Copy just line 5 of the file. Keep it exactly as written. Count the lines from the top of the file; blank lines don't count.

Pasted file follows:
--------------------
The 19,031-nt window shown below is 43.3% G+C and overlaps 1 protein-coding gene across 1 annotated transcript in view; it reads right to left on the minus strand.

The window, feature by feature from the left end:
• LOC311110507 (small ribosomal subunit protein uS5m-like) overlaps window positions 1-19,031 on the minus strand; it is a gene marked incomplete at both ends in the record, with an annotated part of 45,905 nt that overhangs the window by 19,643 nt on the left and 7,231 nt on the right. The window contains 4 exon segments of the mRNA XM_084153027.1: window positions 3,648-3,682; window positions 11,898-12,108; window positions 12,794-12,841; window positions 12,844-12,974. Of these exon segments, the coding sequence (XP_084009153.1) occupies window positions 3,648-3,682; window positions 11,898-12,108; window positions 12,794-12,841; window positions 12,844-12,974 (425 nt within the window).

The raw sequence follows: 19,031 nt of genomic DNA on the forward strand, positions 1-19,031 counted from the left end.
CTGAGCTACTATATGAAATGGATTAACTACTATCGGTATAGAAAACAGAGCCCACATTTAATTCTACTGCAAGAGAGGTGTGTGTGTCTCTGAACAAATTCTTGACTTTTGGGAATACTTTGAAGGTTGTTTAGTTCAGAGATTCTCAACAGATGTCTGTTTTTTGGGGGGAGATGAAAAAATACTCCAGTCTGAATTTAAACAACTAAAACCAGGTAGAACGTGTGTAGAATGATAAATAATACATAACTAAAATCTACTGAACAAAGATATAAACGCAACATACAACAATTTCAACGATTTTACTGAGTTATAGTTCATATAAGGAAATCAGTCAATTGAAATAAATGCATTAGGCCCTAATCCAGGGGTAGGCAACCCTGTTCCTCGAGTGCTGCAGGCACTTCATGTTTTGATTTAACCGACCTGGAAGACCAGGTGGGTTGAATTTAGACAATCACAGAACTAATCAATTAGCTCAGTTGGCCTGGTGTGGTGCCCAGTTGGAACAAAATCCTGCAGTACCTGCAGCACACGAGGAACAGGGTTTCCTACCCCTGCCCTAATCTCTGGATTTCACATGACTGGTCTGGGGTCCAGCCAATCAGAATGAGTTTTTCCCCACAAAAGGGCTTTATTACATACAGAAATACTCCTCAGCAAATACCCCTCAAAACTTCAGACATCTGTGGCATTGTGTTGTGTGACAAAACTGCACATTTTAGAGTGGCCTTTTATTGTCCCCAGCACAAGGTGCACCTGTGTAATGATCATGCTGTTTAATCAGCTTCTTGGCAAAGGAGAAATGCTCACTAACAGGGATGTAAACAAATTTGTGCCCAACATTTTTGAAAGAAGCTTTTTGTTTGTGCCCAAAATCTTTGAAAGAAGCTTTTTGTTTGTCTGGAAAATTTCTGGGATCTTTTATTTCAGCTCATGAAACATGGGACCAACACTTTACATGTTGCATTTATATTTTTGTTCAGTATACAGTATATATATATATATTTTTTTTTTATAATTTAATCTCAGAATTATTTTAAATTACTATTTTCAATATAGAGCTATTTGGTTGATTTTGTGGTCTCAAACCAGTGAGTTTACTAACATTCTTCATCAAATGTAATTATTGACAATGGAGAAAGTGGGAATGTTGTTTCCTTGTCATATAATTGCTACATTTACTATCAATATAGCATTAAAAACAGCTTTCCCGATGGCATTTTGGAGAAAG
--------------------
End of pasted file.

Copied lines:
CTGAGCTACTATATGAAATGGATTAACTACTATCGGTATAGAAAACAGAGCCCACATTTAATTCTACTGCAAGAGAGGTGTGTGTGTCTCTGAACAAATTCTTGACTTTTGGGAATACTTTGAAGGTTGTTTAGTTCAGAGATTCTCAACAGATGTCTGTTTTTTGGGGGGAGATGAAAAAATACTCCAGTCTGAATTTAAACAACTAAAACCAGGTAGAACGTGTGTAGAATGATAAATAATACATAACTAAAATCTACTGAACAAAGATATAAACGCAACATACAACAATTTCAACGATTTTACTGAGTTATAGTTCATATAAGGAAATCAGTCAATTGAAATAAATGCATTAGGCCCTAATCCAGGGGTAGGCAACCCTGTTCCTCGAGTGCTGCAGGCACTTCATGTTTTGATTTAACCGACCTGGAAGACCAGGTGGGTTGAATTTAGACAATCACAGAACTAATCAATTAGCTCAGTTGGCCTGGTGTGGTGCCCAGTTGGAACAAAATCCTGCAGTACCTGCAGCACACGAGGAACAGGGTTTCCTACCCCTGCCCTAATCTCTGGATTTCACATGACTGGTCTGGGGTCCAGCCAATCAGAATGAGTTTTTCCCCACAAAAGGGCTTTATTACATACAGAAATACTCCTCAGCAAATACCCCTCAAAACTTCAGACATCTGTGGCATTGTGTTGTGTGACAAAACTGCACATTTTAGAGTGGCCTTTTATTGTCCCCAGCACAAGGTGCACCTGTGTAATGATCATGCTGTTTAATCAGCTTCTTGGCAAAGGAGAAATGCTCACTAACAGGGATGTAAACAAATTTGTGCCCAACATTTTTGAAAGAAGCTTTTTGTTTGTGCCCAAAATCTTTGAAAGAAGCTTTTTGTTTGTCTGGAAAATTTCTGGGATCTTTTATTTCAGCTCATGAAACATGGGACCAACACTTTACATGTTGCATTTATATTTTTGTTCAGTATACAGTATATATATATATATTTTTTTTTTATAATTTAATCTCAGAATTATTTTAAATTACTATTTTCAATATAGAGCTATTTGGTTGATTTTGTGGTCTCAAACCAGTGAGTTTACTAACATTCTTCATCAAATGTAATTATTGACAATGGAGAAAGTGGGAATGTTGTTTCCTTGTCATATAATTGCTACATTTACTATCAATATAGCATTAAAAACAGCTTTCCCGATGGCATTTTGGAGAAAG